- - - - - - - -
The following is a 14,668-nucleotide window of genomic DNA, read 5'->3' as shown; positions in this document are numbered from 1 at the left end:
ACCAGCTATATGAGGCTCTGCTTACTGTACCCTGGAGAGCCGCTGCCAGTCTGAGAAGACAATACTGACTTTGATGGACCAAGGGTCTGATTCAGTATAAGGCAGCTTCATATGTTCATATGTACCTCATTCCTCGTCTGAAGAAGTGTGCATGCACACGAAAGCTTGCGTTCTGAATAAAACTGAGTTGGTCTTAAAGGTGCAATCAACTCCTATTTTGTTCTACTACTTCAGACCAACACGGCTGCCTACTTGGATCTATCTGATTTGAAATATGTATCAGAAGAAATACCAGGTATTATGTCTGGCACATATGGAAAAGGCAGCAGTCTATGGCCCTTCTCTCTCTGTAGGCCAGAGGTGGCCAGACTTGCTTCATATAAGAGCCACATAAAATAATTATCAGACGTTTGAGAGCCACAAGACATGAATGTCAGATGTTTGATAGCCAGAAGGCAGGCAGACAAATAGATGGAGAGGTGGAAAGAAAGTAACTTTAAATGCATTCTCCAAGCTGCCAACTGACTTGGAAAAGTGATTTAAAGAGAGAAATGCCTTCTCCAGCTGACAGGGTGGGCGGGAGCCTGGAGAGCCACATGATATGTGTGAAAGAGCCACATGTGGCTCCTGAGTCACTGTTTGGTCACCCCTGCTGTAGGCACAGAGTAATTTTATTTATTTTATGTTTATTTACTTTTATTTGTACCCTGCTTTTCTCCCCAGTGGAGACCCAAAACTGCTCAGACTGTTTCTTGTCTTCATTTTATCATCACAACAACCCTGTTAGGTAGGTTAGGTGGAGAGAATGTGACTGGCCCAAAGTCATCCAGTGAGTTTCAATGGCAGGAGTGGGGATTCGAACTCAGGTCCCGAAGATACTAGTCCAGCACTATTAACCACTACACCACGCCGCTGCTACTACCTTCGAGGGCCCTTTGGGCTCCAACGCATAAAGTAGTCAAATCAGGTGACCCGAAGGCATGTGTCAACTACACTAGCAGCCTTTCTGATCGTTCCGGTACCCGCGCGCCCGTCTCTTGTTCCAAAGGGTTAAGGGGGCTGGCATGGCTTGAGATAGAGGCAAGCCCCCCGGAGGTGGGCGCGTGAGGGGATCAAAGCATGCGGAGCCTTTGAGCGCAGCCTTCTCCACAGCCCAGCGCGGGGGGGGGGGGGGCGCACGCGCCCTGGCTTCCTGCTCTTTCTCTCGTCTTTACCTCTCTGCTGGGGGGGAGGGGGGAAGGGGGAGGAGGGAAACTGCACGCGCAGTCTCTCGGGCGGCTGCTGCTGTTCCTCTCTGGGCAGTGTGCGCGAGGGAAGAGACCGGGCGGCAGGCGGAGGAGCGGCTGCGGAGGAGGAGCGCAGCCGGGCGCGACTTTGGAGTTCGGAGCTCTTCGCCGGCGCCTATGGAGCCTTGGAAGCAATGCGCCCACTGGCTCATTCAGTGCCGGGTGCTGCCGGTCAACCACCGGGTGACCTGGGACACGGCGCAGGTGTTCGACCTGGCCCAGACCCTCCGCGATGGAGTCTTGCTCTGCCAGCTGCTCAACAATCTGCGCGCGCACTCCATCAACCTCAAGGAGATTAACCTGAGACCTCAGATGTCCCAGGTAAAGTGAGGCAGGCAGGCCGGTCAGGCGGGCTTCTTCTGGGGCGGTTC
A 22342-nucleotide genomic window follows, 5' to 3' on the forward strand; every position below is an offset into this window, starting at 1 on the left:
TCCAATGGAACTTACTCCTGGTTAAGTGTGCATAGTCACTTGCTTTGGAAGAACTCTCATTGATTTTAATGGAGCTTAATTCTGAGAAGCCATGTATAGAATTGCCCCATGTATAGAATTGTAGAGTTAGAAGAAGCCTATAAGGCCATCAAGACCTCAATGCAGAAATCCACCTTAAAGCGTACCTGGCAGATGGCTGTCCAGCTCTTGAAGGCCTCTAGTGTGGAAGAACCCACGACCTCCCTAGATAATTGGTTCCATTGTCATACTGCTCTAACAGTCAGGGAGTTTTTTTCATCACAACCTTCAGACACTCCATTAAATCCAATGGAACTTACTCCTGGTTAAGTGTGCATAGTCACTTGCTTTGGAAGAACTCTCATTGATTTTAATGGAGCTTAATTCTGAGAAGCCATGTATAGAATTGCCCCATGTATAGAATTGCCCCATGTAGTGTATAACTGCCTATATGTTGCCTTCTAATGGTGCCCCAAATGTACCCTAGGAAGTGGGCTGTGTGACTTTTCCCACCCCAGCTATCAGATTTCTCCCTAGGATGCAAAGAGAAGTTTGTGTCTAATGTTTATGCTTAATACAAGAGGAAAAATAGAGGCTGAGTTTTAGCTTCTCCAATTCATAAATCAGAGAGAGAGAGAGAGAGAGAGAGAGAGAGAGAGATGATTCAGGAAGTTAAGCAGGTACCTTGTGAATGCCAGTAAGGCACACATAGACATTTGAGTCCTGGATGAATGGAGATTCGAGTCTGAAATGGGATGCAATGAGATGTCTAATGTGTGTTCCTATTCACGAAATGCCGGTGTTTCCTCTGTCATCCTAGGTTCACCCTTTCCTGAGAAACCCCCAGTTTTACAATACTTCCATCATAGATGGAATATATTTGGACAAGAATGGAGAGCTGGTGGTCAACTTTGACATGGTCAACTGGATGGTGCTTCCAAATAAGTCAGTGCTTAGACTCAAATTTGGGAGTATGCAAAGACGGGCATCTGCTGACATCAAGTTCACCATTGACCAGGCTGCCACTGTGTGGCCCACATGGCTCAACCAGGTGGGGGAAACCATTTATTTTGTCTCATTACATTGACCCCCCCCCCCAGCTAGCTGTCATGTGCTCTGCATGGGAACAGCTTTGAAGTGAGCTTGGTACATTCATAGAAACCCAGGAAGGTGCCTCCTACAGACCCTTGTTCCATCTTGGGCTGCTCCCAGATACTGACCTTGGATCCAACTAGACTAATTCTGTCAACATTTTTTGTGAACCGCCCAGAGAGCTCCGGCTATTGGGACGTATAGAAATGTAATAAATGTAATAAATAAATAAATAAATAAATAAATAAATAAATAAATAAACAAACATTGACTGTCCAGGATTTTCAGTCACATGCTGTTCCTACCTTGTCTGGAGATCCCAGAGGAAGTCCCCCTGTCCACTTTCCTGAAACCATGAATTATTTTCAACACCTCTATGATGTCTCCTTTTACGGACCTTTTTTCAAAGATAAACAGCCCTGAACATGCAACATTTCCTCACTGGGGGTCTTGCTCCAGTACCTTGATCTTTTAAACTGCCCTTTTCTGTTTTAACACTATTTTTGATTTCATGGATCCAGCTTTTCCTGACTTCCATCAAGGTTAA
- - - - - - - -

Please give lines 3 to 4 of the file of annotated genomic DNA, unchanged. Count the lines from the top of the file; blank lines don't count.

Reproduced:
A 22342-nucleotide genomic window follows, 5' to 3' on the forward strand; every position below is an offset into this window, starting at 1 on the left:
TCCAATGGAACTTACTCCTGGTTAAGTGTGCATAGTCACTTGCTTTGGAAGAACTCTCATTGATTTTAATGGAGCTTAATTCTGAGAAGCCATGTATAGAATTGCCCCATGTATAGAATTGTAGAGTTAGAAGAAGCCTATAAGGCCATCAAGACCTCAATGCAGAAATCCACCTTAAAGCGTACCTGGCAGATGGCTGTCCAGCTCTTGAAGGCCTCTAGTGTGGAAGAACCCACGACCTCCCTAGATAATTGGTTCCATTGTCATACTGCTCTAACAGTCAGGGAGTTTTTTTCATCACAACCTTCAGACACTCCATTAAATCCAATGGAACTTACTCCTGGTTAAGTGTGCATAGTCACTTGCTTTGGAAGAACTCTCATTGATTTTAATGGAGCTTAATTCTGAGAAGCCATGTATAGAATTGCCCCATGTATAGAATTGCCCCATGTAGTGTATAACTGCCTATATGTTGCCTTCTAATGGTGCCCCAAATGTACCCTAGGAAGTGGGCTGTGTGACTTTTCCCACCCCAGCTATCAGATTTCTCCCTAGGATGCAAAGAGAAGTTTGTGTCTAATGTTTATGCTTAATACAAGAGGAAAAATAGAGGCTGAGTTTTAGCTTCTCCAATTCATAAATCAGAGAGAGAGAGAGAGAGAGAGAGAGAGAGAGAGATGATTCAGGAAGTTAAGCAGGTACCTTGTGAATGCCAGTAAGGCACACATAGACATTTGAGTCCTGGATGAATGGAGATTCGAGTCTGAAATGGGATGCAATGAGATGTCTAATGTGTGTTCCTATTCACGAAATGCCGGTGTTTCCTCTGTCATCCTAGGTTCACCCTTTCCTGAGAAACCCCCAGTTTTACAATACTTCCATCATAGATGGAATATATTTGGACAAGAATGGAGAGCTGGTGGTCAACTTTGACATGGTCAACTGGATGGTGCTTCCAAATAAGTCAGTGCTTAGACTCAAATTTGGGAGTATGCAAAGACGGGCATCTGCTGACATCAAGTTCACCATTGACCAGGCTGCCACTGTGTGGCCCACATGGCTCAACCAGGTGGGGGAAACCATTTATTTTGTCTCATTACATTGACCCCCCCCCCCAGCTAGCTGTCATGTGCTCTGCATGGGAACAGCTTTGAAGTGAGCTTGGTACATTCATAGAAACCCAGGAAGGTGCCTCCTACAGACCCTTGTTCCATCTTGGGCTGCTCCCAGATACTGACCTTGGATCCAACTAGACTAATTCTGTCAACATTTTTTGTGAACCGCCCAGAGAGCTCCGGCTATTGGGACGTATAGAAATGTAATAAATGTAATAAATAAATAAATAAATAAATAAATAAATAAATAAATAAACAAACATTGACTGTCCAGGATTTTCAGTCACATGCTGTTCCTACCTTGTCTGGAGATCCCAGAGGAAGTCCCCCTGTCCACTTTCCTGAAACCATGAATTATTTTCAACACCTCTATGATGTCTCCTTTTACGGACCTTTTTTCAAAGATAAACAGCCCTGAACATGCAACATTTCCTCACTGGGGGTCTTGCTCCAGTACCTTGATCTTTTAAACTGCCCTTTTCTGTTTTAACACTATTTTTGATTTCATGGATCCAGCTTTTCCTGACTTCCATCAAGGTTAA